Disabilities and fair housing

One of the hardest parts of having an illness or condition, be it MS, or cancer or MD, lupus, blindness, Parkinsons, etc., etc., is finding a place that is easy to live in. We all have our issues, maybe it is stairs are too hard to climb, or parking is not close, or wheelchair accessibility is not considered. There are many more, but having an illness definitely brings its own challenges in terms of living.

One of the things I remember is shortly after I was diagnosed with MS, I approached my landlord and informed her that I had recently been diagnosed with MS. I was having trouble navigating the stairs and there were no “assigned” parking spaces and I often had to park on the street which is difficult in WNY winters.

She looked at me and said,”Sorry. Your lease isn’t up for another 6 months. You can’t break the lease.” And she walked away. At my tender age of 24, I didn’t know I had any rights and I didn’t know that I could fight back. Now I am a Realtor and I know about the rights of the disabled. I have included a brief synopsis of some of those rights below.

The HUD regulations and the 1988 act contain the same general prohibitions against discrimination because of handicap. Prohibited actions under this section include:
• To discriminate in the sale or rental or to otherwise make unavailable or deny a dwelling to any buyer or renter because of a handicap of: (1) that buyer or renter; (2) a person residing in or intending to reside in that dwelling after it is so sold, rented, or made available; or (3) any person associated with that buyer or renter.
Reasonable Modifications
The 1988 act requires that persons with disabilities be allowed, at their own expense, to make reasonable modifications necessary for their full and equal enjoyment of the dwelling. A housing provider’s refusal to permit the modifications as required by the law amounts to discrimination based on handicap. Examples of modifications include widening doorways, installing grab bars, and lowering kitchen cabinets.
In a case involving a rental, a landlord may, where it is reasonable to do so, condition permission for a modification on the renter’s agreement to restore the interior of the premises to the condition that existed before the modification, reasonable wear and tear excepted.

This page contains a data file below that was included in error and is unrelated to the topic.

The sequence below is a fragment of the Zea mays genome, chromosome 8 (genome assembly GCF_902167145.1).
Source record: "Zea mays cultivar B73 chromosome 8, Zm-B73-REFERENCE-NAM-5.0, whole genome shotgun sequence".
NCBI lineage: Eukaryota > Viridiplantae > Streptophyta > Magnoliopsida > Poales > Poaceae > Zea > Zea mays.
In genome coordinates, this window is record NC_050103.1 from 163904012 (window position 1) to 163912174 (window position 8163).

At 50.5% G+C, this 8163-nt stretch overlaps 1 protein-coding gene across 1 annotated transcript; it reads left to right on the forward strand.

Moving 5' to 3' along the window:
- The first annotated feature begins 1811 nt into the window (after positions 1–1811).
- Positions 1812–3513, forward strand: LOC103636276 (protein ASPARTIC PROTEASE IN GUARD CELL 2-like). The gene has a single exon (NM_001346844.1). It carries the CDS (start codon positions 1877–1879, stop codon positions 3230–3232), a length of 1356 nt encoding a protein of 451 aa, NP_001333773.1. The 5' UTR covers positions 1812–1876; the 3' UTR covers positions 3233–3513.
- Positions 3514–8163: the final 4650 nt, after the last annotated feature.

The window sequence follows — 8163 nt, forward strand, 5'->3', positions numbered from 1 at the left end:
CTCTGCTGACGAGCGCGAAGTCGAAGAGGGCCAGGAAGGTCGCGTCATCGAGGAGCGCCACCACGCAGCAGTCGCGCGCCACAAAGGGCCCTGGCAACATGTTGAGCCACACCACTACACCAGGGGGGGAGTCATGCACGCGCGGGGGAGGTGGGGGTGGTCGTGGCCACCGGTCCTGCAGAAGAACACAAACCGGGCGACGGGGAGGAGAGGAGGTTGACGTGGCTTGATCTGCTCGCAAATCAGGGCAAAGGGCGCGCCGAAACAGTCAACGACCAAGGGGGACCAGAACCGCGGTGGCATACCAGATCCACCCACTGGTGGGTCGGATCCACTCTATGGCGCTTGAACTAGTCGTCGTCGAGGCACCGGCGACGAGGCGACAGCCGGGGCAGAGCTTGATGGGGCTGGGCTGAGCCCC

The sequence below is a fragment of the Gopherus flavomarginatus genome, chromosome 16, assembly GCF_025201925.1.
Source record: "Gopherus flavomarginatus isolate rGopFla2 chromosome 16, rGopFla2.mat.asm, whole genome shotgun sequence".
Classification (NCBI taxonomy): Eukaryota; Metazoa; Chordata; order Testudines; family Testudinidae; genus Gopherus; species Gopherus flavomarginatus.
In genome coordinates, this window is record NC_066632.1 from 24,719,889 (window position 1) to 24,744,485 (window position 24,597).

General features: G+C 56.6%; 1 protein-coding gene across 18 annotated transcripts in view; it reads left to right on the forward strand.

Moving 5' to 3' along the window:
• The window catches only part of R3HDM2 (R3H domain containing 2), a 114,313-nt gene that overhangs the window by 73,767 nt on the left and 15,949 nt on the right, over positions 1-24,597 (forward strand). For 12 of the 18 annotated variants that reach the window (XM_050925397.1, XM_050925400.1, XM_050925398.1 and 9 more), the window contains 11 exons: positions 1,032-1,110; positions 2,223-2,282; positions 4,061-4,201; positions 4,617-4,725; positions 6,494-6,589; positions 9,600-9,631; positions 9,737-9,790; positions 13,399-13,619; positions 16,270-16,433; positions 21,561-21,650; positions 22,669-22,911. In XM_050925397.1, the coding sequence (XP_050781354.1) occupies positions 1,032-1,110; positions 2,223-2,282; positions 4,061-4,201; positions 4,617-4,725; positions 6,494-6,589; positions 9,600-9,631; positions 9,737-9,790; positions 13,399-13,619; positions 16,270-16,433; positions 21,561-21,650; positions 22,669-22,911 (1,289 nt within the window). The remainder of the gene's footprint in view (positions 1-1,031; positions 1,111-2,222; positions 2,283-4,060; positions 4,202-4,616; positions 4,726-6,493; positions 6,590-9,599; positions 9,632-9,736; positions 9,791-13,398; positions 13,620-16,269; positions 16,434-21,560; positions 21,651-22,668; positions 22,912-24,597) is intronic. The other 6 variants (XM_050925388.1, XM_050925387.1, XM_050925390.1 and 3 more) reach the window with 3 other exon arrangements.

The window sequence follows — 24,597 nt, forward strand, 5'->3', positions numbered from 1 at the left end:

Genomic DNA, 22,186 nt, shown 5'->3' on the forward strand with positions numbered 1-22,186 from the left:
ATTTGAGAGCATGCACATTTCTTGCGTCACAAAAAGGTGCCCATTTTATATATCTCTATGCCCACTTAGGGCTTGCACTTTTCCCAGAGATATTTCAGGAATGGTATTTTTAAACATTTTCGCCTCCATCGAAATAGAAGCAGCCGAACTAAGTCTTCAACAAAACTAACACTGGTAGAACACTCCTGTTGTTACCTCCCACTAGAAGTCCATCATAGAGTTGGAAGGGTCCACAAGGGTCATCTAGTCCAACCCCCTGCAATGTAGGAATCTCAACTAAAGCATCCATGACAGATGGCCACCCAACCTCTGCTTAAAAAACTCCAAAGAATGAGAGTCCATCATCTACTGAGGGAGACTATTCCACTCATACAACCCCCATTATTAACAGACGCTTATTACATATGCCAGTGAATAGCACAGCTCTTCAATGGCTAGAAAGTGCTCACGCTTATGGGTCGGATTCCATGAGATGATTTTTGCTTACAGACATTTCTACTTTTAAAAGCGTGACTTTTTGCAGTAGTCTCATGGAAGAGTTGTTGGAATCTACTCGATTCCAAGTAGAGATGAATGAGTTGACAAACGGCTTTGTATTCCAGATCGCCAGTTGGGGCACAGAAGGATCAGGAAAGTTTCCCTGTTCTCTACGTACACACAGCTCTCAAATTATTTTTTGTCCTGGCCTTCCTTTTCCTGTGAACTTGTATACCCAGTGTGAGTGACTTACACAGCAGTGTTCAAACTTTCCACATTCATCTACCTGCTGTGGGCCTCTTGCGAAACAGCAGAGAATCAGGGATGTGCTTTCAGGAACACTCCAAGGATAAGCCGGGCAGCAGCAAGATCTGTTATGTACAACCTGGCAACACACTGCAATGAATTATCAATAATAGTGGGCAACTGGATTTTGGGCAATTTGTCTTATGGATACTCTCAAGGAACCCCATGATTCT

Landlords may not increase any customarily required security deposits for handicapped persons, but they are permitted to negotiate a provision in the restoration agreement requiring that the tenant pay into an interest-bearing escrow, over a reasonable period of time, a reasonable amount of money to fund the restoration. The interest must accrue to the benefit of the tenant.
A landlord may also condition permission for a modification on the renter’s providing a reasonable description of the proposed modifications as well as reasonable assurances that the work will be done in a workmanlike manner and that any required building permits will be obtained

Reasonable Accommodations
The 1988 act requires that housing providers make reasonable accommodations in rules, policies, practices or services when such accommodations are necessary to afford a handicapped person equal opportunity to use and enjoy a dwelling unit. Examples of reasonable accommodations include allowing a person with a visual impairment to have an assistive animal in a building that has a “no pets” policy and allowing a person with a mobility impairment to have a reserved parking space near the apartment even though the complex does not have assigned parking.

Housing providers may not inquire whether a person has a disability or ask questions concerning the nature or severity of a disability. The following inquiries are acceptable, provided that they are asked of all applicants, regardless of disability:
1. Inquiry into an applicant’s ability to meet the requirements of ownership or tenancy
2. Inquiry to determine whether an applicant is qualified for a dwelling available only to persons with handicaps or to persons with a particular type of handicap
3. Inquiry to determine whether an applicant for a dwelling is qualified for a priority available to persons with handicaps or to persons with a particular type of handicap
4. Inquiring whether an applicant for a dwelling is a current illegal drug abuser or addicted to a controlled substance

Design and Construction Requirements for New Housing
The Fair Housing Amendments Act of 1988 requires that all covered multifamily dwellings first occupied after March 13, 1991, be designed and constructed with certain accessibility-enhancing features, including a building entrance on an accessible route. Covered multifamily dwellings include buildings consisting of four or more dwelling units if such buildings have one or more elevators, and ground floor dwelling units in other buildings consisting of four or more dwelling units. On March 6, 1991, HUD published the Fair Housing Accessibility Guidelines to provide technical assistance to builders, developers, and others in the development chain.

You can find more details on the websites for the ADA (Americans with Disabilites Act) or on the Fair Housing website. Know your rights and what can and cannot be done to those with a disability. I wish I had known more 14 years ago.


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